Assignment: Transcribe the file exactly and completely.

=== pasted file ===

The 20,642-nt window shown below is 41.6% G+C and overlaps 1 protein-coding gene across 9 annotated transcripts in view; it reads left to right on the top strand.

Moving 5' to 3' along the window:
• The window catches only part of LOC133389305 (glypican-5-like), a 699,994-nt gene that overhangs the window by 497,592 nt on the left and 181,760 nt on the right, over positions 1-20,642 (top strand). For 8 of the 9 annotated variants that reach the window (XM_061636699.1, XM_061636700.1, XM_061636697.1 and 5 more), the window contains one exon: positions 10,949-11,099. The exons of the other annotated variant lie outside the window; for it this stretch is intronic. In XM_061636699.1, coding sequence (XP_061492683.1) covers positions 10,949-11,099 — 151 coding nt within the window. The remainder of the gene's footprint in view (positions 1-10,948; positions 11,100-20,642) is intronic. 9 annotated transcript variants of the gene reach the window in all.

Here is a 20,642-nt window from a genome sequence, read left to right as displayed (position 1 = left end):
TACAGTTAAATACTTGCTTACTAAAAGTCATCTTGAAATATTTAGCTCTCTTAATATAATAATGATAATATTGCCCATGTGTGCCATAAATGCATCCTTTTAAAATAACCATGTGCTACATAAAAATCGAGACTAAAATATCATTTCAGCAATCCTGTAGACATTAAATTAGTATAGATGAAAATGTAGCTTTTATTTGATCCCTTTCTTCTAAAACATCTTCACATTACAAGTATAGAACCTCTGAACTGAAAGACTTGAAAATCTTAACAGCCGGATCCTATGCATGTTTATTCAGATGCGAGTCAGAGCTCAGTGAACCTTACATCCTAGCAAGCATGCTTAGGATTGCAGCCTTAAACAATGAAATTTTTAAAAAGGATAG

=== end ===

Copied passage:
The 20,642-nt window shown below is 41.6% G+C and overlaps 1 protein-coding gene across 9 annotated transcripts in view; it reads left to right on the top strand.

Moving 5' to 3' along the window:
• The window catches only part of LOC133389305 (glypican-5-like), a 699,994-nt gene that overhangs the window by 497,592 nt on the left and 181,760 nt on the right, over positions 1-20,642 (top strand). For 8 of the 9 annotated variants that reach the window (XM_061636699.1, XM_061636700.1, XM_061636697.1 and 5 more), the window contains one exon: positions 10,949-11,099. The exons of the other annotated variant lie outside the window; for it this stretch is intronic. In XM_061636699.1, coding sequence (XP_061492683.1) covers positions 10,949-11,099 — 151 coding nt within the window. The remainder of the gene's footprint in view (positions 1-10,948; positions 11,100-20,642) is intronic. 9 annotated transcript variants of the gene reach the window in all.

Here is a 20,642-nt window from a genome sequence, read left to right as displayed (position 1 = left end):
TACAGTTAAATACTTGCTTACTAAAAGTCATCTTGAAATATTTAGCTCTCTTAATATAATAATGATAATATTGCCCATGTGTGCCATAAATGCATCCTTTTAAAATAACCATGTGCTACATAAAAATCGAGACTAAAATATCATTTCAGCAATCCTGTAGACATTAAATTAGTATAGATGAAAATGTAGCTTTTATTTGATCCCTTTCTTCTAAAACATCTTCACATTACAAGTATAGAACCTCTGAACTGAAAGACTTGAAAATCTTAACAGCCGGATCCTATGCATGTTTATTCAGATGCGAGTCAGAGCTCAGTGAACCTTACATCCTAGCAAGCATGCTTAGGATTGCAGCCTTAAACAATGAAATTTTTAAAAAGGATAG